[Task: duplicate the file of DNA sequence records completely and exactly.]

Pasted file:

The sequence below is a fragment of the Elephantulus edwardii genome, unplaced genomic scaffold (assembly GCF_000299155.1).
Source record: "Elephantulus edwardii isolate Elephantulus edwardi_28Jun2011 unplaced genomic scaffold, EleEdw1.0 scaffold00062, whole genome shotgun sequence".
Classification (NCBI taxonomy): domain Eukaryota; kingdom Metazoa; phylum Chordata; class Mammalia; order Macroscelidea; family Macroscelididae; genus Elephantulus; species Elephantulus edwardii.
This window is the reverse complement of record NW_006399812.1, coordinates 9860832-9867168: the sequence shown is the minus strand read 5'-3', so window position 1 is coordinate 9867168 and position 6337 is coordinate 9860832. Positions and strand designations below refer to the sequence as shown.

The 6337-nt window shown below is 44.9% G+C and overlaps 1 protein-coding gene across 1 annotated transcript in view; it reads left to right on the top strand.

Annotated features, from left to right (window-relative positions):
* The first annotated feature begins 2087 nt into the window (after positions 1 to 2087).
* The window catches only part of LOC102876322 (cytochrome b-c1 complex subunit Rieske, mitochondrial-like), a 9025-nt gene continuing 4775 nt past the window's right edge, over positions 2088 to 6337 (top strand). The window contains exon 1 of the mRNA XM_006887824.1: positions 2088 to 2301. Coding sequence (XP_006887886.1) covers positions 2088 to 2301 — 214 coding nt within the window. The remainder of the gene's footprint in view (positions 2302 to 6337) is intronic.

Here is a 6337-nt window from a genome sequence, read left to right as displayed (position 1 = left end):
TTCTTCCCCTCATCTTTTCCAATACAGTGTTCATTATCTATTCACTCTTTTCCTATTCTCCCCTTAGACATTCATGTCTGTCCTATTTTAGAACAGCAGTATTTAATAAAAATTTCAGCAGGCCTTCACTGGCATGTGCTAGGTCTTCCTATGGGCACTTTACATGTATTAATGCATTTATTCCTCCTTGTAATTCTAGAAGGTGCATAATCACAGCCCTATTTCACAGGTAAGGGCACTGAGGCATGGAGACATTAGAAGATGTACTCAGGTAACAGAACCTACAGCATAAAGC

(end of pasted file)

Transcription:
The sequence below is a fragment of the Elephantulus edwardii genome, unplaced genomic scaffold (assembly GCF_000299155.1).
Source record: "Elephantulus edwardii isolate Elephantulus edwardi_28Jun2011 unplaced genomic scaffold, EleEdw1.0 scaffold00062, whole genome shotgun sequence".
Classification (NCBI taxonomy): domain Eukaryota; kingdom Metazoa; phylum Chordata; class Mammalia; order Macroscelidea; family Macroscelididae; genus Elephantulus; species Elephantulus edwardii.
This window is the reverse complement of record NW_006399812.1, coordinates 9860832-9867168: the sequence shown is the minus strand read 5'-3', so window position 1 is coordinate 9867168 and position 6337 is coordinate 9860832. Positions and strand designations below refer to the sequence as shown.

The 6337-nt window shown below is 44.9% G+C and overlaps 1 protein-coding gene across 1 annotated transcript in view; it reads left to right on the top strand.

Annotated features, from left to right (window-relative positions):
* The first annotated feature begins 2087 nt into the window (after positions 1 to 2087).
* The window catches only part of LOC102876322 (cytochrome b-c1 complex subunit Rieske, mitochondrial-like), a 9025-nt gene continuing 4775 nt past the window's right edge, over positions 2088 to 6337 (top strand). The window contains exon 1 of the mRNA XM_006887824.1: positions 2088 to 2301. Coding sequence (XP_006887886.1) covers positions 2088 to 2301 — 214 coding nt within the window. The remainder of the gene's footprint in view (positions 2302 to 6337) is intronic.

Here is a 6337-nt window from a genome sequence, read left to right as displayed (position 1 = left end):
TTCTTCCCCTCATCTTTTCCAATACAGTGTTCATTATCTATTCACTCTTTTCCTATTCTCCCCTTAGACATTCATGTCTGTCCTATTTTAGAACAGCAGTATTTAATAAAAATTTCAGCAGGCCTTCACTGGCATGTGCTAGGTCTTCCTATGGGCACTTTACATGTATTAATGCATTTATTCCTCCTTGTAATTCTAGAAGGTGCATAATCACAGCCCTATTTCACAGGTAAGGGCACTGAGGCATGGAGACATTAGAAGATGTACTCAGGTAACAGAACCTACAGCATAAAGC